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Parliament storming, arsons, and Obama's sister among injured: What is known about protests in Kenya

Parliament storming, arsons, and Obama's sister among injured: What is known about protests in Kenya Photo: Crowds of protesters in Kenya (

Mass protests have engulfed Kenya amid the government's adoption of a law to raise taxes. People are storming government buildings and setting vehicles on fire. As a result of clashes with law enforcement, there are casualties and dozens injured, including the sister of former US President Barack Obama.

RBC-Ukraine has compiled everything currently known about the protests in Kenya.

What is happening in Kenya

In recent days, protests have swept through Nairobi and several other cities in Kenya. The largest scale of protests occurred on June 25 under the call of a movement named 7 Days of Rage. Social media had spread messages about plans for a full shutdown on Tuesday.

The dissatisfaction among Kenyans is due to a proposed tax hike that will primarily affect ordinary citizens and businesses.

The proposed law aims to raise an additional $2.7 billion in taxes to pay off Kenya's debt to international creditors, including the IMF.

Amid public dissatisfaction, the government made concessions and repealed some controversial provisions (a value-added tax on bread and a tax on transport vehicles), but this did not satisfy the protesters.

Protesters stormed the parliament in Nairobi

In the first half of the day on June 25, protesters attempted to storm the parliament in Nairobi while a controversial bill was being debated. Hundreds of people broke into the building.

Police attempted to disperse the demonstrators using tear gas, which led to a fire starting. Members of parliament inside the building managed to evacuate through an underground passage.

Additionally, protesters set fire to vehicles near the Supreme Court of Kenya. Representatives of the Red Cross and their vehicles were among those affected during the unrest.

Victims and Obama's sister among those affected

At least 5 people have died as a result of the unrest, and over 30 others have been injured, according to CNN citing statements from several human rights groups.

Additionally, there are reports of human rights violations during the protests. Human rights groups emphasize that the protests escalated into violence, particularly due to the police's use of firearms.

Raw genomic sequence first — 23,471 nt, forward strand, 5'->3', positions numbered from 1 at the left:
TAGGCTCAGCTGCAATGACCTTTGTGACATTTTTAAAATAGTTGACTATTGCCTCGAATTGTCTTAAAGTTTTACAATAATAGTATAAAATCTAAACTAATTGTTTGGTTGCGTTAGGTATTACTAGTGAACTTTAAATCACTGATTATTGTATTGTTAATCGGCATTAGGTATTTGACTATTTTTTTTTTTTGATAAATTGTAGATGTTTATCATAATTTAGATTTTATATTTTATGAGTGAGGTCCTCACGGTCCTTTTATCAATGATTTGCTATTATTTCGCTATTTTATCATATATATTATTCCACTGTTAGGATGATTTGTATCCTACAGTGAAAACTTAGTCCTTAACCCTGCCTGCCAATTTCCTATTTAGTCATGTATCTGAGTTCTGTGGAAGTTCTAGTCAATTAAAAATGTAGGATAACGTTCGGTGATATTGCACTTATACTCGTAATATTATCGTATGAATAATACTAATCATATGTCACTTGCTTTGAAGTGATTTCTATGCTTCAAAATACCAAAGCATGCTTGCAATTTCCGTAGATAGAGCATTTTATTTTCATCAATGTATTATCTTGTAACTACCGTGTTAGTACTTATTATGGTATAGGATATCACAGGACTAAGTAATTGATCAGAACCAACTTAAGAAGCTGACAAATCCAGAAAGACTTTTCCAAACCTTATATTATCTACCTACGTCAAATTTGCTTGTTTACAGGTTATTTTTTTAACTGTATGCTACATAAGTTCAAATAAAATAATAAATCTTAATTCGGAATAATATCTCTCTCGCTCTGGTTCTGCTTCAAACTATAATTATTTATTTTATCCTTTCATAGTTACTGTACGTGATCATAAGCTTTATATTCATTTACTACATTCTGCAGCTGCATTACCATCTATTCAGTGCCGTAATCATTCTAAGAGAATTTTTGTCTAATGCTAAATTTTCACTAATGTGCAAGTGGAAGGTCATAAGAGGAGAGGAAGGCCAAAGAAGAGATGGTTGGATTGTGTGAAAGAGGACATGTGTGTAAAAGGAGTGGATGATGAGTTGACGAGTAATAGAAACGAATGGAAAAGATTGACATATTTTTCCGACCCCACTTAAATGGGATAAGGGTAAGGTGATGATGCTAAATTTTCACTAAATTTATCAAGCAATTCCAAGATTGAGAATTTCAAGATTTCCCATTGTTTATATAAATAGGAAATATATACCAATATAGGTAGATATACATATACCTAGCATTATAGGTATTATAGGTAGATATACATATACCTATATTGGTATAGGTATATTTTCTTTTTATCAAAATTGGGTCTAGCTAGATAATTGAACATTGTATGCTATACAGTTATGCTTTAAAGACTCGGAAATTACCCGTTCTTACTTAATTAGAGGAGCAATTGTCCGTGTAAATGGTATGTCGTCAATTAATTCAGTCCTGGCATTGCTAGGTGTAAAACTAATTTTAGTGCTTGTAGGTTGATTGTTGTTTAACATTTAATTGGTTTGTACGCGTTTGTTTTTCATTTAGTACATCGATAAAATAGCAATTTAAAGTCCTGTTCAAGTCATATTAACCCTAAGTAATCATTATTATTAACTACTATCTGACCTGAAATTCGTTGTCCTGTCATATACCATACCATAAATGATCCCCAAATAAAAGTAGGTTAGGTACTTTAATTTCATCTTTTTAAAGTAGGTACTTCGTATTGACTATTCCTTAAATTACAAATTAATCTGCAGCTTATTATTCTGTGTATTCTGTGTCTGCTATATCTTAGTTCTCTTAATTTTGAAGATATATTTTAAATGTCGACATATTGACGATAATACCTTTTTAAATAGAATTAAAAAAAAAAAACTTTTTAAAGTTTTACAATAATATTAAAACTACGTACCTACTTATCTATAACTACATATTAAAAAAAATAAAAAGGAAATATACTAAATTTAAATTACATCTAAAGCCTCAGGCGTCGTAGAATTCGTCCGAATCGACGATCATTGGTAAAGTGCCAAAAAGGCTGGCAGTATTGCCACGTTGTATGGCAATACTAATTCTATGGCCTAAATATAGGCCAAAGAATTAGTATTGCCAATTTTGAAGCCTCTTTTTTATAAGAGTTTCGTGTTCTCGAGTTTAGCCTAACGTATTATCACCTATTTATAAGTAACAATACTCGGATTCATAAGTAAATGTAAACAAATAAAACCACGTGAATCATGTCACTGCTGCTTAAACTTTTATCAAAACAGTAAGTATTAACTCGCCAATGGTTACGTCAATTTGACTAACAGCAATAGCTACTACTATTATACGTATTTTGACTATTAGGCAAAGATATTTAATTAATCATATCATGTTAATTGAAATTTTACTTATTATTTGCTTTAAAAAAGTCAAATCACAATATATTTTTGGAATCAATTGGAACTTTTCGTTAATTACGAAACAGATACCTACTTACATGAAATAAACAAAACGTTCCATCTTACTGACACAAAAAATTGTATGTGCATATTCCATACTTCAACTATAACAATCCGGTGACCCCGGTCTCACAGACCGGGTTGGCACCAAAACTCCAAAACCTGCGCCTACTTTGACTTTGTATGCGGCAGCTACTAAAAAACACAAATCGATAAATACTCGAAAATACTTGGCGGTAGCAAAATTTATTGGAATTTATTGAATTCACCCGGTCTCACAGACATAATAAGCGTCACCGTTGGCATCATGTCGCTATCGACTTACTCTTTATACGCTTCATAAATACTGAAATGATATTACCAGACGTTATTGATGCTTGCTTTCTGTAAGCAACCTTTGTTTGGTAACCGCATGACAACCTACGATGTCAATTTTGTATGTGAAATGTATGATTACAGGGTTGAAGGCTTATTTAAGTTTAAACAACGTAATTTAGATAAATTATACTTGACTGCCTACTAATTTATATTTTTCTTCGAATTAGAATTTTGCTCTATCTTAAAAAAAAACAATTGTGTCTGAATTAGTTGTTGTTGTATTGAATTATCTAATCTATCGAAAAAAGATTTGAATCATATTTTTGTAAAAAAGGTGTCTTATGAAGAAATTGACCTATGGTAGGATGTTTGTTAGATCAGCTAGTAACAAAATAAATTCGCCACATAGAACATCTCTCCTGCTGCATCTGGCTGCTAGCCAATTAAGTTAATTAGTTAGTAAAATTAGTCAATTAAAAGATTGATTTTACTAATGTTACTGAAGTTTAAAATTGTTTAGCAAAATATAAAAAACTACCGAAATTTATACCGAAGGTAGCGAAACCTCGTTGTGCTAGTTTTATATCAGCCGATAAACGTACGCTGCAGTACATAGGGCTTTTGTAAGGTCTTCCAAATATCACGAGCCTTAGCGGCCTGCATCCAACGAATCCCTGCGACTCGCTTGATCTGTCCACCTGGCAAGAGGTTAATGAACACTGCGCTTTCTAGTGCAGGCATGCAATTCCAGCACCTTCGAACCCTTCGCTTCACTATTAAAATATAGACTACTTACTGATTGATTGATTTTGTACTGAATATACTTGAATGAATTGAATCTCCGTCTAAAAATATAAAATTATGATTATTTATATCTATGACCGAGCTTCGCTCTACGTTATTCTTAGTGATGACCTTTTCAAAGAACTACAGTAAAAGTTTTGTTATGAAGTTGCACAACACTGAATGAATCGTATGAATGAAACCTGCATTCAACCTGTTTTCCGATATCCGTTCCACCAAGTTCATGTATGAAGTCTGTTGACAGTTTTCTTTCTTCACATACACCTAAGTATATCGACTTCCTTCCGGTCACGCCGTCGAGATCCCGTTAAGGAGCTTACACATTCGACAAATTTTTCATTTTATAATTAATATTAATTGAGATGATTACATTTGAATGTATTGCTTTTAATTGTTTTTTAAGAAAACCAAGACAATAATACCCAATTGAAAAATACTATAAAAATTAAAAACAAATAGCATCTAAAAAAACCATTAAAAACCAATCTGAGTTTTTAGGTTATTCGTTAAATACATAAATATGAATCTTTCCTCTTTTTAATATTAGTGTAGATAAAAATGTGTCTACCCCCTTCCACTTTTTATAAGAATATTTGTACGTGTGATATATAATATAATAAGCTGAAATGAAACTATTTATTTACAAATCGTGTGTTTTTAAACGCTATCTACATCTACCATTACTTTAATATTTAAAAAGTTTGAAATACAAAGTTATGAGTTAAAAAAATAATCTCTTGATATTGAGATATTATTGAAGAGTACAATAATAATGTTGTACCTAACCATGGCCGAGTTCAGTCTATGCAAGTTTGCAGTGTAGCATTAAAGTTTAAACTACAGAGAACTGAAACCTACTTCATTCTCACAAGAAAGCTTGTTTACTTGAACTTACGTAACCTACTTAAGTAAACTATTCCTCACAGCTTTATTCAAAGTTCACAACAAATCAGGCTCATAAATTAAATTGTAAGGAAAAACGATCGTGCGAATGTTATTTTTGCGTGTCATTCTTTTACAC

Among the injured was the half-sister of former US President Barack Obama - Kenyan activist Auma Obama. She was among the protesters when police deployed tear gas.

Штурм парламенту, підпали та сестра Обами серед постаждалих. Що відомо про протести в Кенії

Photo: Auma Obama at a protest rally (х.com/EdwardOmwansa)

Internet issues

The monitoring portal NetBlocks reported that on Tuesday, Kenya experienced a "major disruption" in internet connectivity.

"The incident comes amidst a deadly crackdown by police on protesters a day after authorities claimed there would be no internet shutdown," NetBlocks said in a statement on X.

The outages also affected neighboring countries including Burundi, Uganda, and Rwanda.

Штурм парламенту, підпали та сестра Обами серед постаждалих. Що відомо про протести в Кенії

Photo: Internet outage in Kenya (

NetBlocks added that "the incident is likely to limit coverage of events on the ground where protests are held."

Government deployed military forces, and the president declared an 'existential threat'

Kenya's Ministry of Defense Cabinet Secretary, Aden Duale, announced that the government will deploy military personnel to support the police "in response to the security emergency caused by the ongoing violent protests" in various parts of the country, which have led "to destruction and breaching of critical infrastructure."

Later in the evening, President William Ruto made a statement. He emphasized that ensuring the safety of families and property is a priority during the protests. Ruto added that "a group of organized criminals" is involved in the unrest.

At the same time, the president thanked the youth who were at the forefront of protests against tax increases for initiating a relevant conversation, but stressed that it should be conducted in a manner that "respects the rule of law and respect for institutions".

Ruto concluded by stating that the government will treat every threat to national security as an "existential threat to our republic" and consider participants in such threats as "traitors."

Sources: CNN, Reuters, BBC, and data from NetBlocks.